.), such as
.xinitrc. You can see these files by listing your directory contents with the
ls -aEven if you are new to Unix systems, with a new account, your system administrator will have put a number of such hidden files in your home directory when he or she sets up your account. Hopefully, these files have been chosen to give you reasonable behavior immediately. If not, however, this appendix can help you set up your account for running Ptolemy.
The home directory of your Ptolemy installation (either
$PTOLEMY) is designed to serve as the home directory of a model user. We will refer to the directory by the name
$PTOLEMY. Here is a listing of the contents of this directory:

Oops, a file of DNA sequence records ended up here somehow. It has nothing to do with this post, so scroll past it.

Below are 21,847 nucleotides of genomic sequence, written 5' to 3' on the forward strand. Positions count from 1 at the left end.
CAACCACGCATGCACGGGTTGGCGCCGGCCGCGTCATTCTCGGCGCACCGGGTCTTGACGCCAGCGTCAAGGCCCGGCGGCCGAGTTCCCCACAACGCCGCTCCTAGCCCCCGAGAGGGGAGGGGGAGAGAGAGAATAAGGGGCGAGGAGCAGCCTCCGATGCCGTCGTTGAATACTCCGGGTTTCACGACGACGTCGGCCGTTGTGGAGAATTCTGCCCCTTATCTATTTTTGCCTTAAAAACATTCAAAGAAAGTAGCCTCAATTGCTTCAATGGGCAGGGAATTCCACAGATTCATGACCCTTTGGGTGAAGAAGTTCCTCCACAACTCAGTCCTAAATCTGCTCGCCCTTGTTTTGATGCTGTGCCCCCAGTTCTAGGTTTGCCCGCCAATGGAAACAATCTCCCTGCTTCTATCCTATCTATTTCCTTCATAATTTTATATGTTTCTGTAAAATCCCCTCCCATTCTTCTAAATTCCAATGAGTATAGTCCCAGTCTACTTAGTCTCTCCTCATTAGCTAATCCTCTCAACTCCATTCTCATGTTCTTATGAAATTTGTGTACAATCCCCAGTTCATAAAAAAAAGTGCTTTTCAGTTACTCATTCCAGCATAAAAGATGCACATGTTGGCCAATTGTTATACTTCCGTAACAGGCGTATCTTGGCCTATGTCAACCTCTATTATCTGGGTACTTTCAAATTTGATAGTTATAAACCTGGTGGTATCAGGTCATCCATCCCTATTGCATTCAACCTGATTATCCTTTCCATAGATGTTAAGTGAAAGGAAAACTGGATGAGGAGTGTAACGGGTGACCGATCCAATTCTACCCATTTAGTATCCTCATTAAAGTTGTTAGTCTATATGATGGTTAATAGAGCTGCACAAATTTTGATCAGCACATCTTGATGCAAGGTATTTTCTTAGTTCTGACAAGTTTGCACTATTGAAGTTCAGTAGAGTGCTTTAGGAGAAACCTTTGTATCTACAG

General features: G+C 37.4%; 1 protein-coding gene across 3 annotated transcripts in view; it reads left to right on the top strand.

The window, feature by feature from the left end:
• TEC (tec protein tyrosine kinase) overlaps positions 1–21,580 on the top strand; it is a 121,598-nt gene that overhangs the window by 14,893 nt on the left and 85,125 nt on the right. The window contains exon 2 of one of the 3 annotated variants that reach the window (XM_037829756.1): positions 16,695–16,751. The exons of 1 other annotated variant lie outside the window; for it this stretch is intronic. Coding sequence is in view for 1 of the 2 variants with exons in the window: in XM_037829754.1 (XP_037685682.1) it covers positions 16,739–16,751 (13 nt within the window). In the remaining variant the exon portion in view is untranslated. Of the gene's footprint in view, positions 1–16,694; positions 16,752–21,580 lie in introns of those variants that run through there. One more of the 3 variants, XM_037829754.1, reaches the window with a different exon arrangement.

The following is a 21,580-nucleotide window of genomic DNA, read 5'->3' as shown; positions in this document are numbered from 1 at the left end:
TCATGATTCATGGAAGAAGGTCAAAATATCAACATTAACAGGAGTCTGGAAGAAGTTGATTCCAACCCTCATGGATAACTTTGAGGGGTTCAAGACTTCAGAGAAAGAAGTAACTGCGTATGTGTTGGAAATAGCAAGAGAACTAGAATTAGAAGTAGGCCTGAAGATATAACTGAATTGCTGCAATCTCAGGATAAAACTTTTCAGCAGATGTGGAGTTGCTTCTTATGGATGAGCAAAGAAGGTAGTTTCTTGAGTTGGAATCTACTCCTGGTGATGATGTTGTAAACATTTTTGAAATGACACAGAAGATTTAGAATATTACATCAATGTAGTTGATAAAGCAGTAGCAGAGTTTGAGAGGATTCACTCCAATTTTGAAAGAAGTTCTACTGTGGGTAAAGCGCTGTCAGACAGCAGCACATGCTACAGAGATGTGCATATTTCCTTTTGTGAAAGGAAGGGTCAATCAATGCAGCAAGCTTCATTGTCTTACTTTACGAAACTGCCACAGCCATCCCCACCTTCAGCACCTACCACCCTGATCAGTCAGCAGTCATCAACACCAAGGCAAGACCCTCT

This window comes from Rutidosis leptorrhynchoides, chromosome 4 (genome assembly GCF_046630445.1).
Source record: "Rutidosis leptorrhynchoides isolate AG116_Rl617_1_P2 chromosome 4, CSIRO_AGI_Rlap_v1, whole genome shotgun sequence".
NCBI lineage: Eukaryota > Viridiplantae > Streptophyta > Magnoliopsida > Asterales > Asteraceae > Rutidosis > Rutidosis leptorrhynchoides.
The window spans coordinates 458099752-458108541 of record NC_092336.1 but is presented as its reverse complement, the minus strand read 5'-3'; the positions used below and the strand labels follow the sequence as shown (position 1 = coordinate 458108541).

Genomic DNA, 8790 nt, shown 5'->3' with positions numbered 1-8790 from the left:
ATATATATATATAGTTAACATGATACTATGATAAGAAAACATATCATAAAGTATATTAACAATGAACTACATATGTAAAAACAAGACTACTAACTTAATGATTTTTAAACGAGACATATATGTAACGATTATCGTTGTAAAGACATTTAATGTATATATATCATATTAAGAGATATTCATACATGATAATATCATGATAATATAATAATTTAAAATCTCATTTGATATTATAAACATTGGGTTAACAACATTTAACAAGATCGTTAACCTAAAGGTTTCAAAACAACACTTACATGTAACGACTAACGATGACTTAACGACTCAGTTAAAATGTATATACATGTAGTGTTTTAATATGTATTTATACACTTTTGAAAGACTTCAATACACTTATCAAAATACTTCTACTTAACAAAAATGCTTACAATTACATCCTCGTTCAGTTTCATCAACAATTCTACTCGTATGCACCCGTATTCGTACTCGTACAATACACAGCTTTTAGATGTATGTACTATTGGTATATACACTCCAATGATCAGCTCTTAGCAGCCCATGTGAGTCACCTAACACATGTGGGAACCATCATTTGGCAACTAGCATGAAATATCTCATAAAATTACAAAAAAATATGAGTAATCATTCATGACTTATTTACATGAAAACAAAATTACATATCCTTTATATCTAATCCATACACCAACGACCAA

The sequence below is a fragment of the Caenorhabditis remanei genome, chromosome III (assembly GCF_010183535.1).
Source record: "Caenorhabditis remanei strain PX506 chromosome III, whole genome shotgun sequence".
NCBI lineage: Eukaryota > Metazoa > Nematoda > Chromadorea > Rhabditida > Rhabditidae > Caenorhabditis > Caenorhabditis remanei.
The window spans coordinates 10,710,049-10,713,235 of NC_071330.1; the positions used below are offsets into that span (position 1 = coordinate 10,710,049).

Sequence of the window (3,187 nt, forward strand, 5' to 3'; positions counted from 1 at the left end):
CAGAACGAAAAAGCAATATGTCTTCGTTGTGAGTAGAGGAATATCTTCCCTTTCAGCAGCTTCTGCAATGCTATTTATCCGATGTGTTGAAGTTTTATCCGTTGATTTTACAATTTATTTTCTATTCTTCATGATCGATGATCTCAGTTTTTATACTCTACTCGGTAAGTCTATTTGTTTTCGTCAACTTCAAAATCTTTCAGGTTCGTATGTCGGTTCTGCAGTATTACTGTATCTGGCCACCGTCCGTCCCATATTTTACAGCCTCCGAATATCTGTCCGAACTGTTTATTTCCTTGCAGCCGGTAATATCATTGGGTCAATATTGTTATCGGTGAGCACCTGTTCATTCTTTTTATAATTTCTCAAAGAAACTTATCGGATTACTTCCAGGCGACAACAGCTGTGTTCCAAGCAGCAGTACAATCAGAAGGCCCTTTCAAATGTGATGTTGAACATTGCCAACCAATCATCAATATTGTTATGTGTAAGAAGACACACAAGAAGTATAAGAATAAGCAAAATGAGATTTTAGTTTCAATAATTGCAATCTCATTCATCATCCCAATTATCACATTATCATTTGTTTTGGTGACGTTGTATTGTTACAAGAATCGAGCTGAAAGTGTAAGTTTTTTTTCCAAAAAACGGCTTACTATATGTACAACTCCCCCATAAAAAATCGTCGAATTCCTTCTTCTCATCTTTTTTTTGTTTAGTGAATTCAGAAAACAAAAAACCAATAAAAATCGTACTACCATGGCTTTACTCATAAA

% ls -a
./ .cshrc .twmrc
../ .login .xsession
.Xdefaults .planThis user is configured according to the tastes of the authors of Ptolemy. To configure your own account to behave the same way, you can copy all the dot files (hidden files whose names begin with a period) from the directory
$PTOLEMYinto your home directory. Unless you are a new user, however, you will probably not want to overwrite features already defined in your own dot files. In this case, you will need to extract the features you desire from the dot files in
$PTOLEMYand add them to your own. To make this easy to do, we explain below the salient features of each of these files.